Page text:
The Mayo Clinic defines urinary incontinence as “the loss of bladder control.” It can be humiliating (not to mention uncomfortable) when you leak urine unexpectedly. Despite how common it is, it remains a sensitive topic for men. However, it should not go ignored as it can have a significant impact on a man’s emotional health, social life, and physical activity.
Although it’s more prevalent in men of older age, urinary incontinence can affect anyone and any age group. According to the National Association for Continence, more than 25 million Americans are affected by either bladder control or bowel issues.
There are three types of incontinence in men.
1.Urge incontinence. Urge incontinence, also known as overactive bladder, is an immediate and overwhelming need to urinate (gotta go, gotta go!) that may result in not reaching the bathroom in time. Some causes of overactive bladder include damage to the nerves and muscles, diabetes, and Parkinson’s disease.
2.Mixed incontinence. A man may have symptoms of stress and urge incontinence. He may leak when he coughs, sneezes, laughs, or lifts something heavy, or leak after drinking, hearing, or touching water.
3.Stress urinary incontinence (SUI). The most common type of incontinence, SUI occurs when abdominal pressure is put on the bladder by coughing, sneezing, laughing, or heavy lifting. SUI is a side effect of prostate cancer treatment, such as surgery (radical prostatectomy) or radiation. It can also be a symptom from enlarged prostate (BPH) surgery, pelvic trauma or a neurological condition such as spina bifida. Approximately 500,000 men worldwide suffer from it.
Your treatment – your lifestyle.
For many men, lifestyle planning and medical treatment can ease the burden of bladder leakage or SUI.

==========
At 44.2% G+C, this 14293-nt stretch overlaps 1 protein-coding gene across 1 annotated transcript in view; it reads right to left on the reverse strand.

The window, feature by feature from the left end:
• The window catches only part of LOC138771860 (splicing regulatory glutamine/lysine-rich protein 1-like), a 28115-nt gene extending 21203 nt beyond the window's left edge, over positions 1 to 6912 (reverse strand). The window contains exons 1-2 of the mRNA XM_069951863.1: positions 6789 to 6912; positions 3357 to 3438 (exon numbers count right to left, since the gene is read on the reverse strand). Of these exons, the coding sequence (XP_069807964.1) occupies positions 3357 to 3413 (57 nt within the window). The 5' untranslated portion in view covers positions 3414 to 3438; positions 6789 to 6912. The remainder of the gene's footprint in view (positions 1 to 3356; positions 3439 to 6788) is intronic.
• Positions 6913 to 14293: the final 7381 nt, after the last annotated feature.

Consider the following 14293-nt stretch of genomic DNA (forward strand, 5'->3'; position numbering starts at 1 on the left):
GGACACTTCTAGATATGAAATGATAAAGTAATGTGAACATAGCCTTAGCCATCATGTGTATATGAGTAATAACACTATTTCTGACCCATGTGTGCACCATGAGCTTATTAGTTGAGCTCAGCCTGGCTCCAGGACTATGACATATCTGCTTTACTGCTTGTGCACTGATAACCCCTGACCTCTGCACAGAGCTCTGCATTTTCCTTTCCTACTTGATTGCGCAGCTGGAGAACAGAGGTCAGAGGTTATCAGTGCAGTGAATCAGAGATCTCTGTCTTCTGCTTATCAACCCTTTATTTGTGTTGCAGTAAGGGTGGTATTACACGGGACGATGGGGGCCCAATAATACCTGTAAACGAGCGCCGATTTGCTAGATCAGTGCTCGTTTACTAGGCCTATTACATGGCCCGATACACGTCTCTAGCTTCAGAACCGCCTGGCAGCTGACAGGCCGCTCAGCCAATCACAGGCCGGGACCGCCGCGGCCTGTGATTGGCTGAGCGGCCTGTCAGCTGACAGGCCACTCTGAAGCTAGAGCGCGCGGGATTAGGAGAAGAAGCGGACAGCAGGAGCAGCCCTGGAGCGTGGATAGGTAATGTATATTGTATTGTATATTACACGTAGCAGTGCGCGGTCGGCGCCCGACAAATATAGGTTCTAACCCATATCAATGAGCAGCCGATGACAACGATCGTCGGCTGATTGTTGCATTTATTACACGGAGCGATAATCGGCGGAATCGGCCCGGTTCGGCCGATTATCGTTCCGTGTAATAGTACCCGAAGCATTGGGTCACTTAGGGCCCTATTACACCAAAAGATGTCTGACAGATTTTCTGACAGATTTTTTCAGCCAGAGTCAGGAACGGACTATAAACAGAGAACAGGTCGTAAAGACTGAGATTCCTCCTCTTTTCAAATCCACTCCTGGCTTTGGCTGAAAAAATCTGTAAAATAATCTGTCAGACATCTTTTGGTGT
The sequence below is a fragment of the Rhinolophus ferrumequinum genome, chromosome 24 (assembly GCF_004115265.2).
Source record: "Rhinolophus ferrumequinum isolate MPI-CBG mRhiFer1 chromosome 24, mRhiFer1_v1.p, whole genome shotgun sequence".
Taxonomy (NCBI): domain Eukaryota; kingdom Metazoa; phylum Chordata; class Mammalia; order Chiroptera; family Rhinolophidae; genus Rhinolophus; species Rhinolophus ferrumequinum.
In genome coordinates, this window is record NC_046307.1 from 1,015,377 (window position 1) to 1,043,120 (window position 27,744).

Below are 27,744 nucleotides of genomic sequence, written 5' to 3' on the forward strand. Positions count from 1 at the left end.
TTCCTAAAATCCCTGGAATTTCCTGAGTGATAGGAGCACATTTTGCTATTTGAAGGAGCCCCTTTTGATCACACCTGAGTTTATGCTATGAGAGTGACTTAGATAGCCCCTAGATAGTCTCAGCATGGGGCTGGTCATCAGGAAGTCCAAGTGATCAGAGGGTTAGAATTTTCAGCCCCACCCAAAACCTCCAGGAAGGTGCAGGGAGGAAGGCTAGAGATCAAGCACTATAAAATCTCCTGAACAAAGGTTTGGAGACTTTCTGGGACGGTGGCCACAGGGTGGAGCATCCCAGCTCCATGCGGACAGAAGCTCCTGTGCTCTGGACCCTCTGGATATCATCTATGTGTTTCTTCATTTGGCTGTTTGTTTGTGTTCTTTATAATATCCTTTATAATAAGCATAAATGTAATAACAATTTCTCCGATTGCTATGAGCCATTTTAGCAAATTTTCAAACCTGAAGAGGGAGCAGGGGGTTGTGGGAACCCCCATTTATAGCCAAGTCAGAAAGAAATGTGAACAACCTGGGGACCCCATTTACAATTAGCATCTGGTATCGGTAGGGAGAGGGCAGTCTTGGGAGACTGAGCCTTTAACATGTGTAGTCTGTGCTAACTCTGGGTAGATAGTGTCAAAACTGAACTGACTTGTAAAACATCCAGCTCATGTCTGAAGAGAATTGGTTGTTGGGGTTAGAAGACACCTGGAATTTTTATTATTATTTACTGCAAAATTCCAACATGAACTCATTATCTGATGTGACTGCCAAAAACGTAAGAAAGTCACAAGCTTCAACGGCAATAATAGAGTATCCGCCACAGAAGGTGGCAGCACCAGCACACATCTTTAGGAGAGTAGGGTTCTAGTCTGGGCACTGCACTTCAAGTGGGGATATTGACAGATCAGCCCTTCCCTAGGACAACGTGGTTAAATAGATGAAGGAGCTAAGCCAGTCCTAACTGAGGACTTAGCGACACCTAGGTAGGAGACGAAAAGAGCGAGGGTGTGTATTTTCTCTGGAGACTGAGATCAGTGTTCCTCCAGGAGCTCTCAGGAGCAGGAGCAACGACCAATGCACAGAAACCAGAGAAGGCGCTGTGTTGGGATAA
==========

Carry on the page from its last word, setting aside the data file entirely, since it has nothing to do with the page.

Lifestyle. Symptoms can improve over time with a few lifestyle adjustments, such as maintaining a healthy weight and diet, practicing pelvic floor exercises to strengthen the muscles, and avoiding alcoholic beverages and smoking.
Absorbent pads. Some men manage their incontinence with absorbent pads and protective undergarments. However, the financial strain of the pads and skin care products (thanks to the irritation caused by moist skin) may take a toll on men and their families.
Medical devices. Other options include medical devices to improve bladder control.
Male slings – are mesh implants that are placed within the body to reposition the urethra and provide stability to the surrounding muscles.
External collection devices – such as condom catheters are strapped to the body under the clothing, allowing the urine to flow into a drainage bag.
Artificial urinary sphincter – artificial sphincter (AUS) is a saline-filled cuff placed inside the body that keeps the urethra closed. A pump is placed inside the scrotum to allow urination on demand. This treatment may be a good option for men who recently had prostate surgery.
If you or a loved one is suffering from bladder leakage, visit https://www.fixincontinence.com/ to find an incontinence expert near you.